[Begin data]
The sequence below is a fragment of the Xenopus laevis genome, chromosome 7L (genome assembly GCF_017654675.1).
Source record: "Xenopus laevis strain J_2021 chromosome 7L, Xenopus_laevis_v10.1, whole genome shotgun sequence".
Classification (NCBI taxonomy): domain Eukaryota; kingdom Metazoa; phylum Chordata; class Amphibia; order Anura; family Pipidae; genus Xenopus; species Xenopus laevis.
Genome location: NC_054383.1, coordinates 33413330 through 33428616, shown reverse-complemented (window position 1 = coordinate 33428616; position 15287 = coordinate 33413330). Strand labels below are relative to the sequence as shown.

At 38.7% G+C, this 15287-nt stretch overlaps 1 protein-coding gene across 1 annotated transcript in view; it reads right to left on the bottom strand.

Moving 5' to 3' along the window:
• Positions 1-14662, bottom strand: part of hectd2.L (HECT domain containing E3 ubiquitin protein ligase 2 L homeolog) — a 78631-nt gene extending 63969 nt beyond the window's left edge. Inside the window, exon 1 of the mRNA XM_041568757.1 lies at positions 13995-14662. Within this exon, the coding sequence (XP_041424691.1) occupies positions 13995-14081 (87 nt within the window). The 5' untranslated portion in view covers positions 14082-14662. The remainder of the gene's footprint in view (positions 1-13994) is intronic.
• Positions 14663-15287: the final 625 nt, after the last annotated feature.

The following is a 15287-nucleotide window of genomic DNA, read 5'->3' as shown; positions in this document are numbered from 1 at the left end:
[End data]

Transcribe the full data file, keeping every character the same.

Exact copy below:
The sequence below is a fragment of the Xenopus laevis genome, chromosome 7L (genome assembly GCF_017654675.1).
Source record: "Xenopus laevis strain J_2021 chromosome 7L, Xenopus_laevis_v10.1, whole genome shotgun sequence".
Classification (NCBI taxonomy): domain Eukaryota; kingdom Metazoa; phylum Chordata; class Amphibia; order Anura; family Pipidae; genus Xenopus; species Xenopus laevis.
Genome location: NC_054383.1, coordinates 33413330 through 33428616, shown reverse-complemented (window position 1 = coordinate 33428616; position 15287 = coordinate 33413330). Strand labels below are relative to the sequence as shown.

At 38.7% G+C, this 15287-nt stretch overlaps 1 protein-coding gene across 1 annotated transcript in view; it reads right to left on the bottom strand.

Moving 5' to 3' along the window:
• Positions 1-14662, bottom strand: part of hectd2.L (HECT domain containing E3 ubiquitin protein ligase 2 L homeolog) — a 78631-nt gene extending 63969 nt beyond the window's left edge. Inside the window, exon 1 of the mRNA XM_041568757.1 lies at positions 13995-14662. Within this exon, the coding sequence (XP_041424691.1) occupies positions 13995-14081 (87 nt within the window). The 5' untranslated portion in view covers positions 14082-14662. The remainder of the gene's footprint in view (positions 1-13994) is intronic.
• Positions 14663-15287: the final 625 nt, after the last annotated feature.

The following is a 15287-nucleotide window of genomic DNA, read 5'->3' as shown; positions in this document are numbered from 1 at the left end: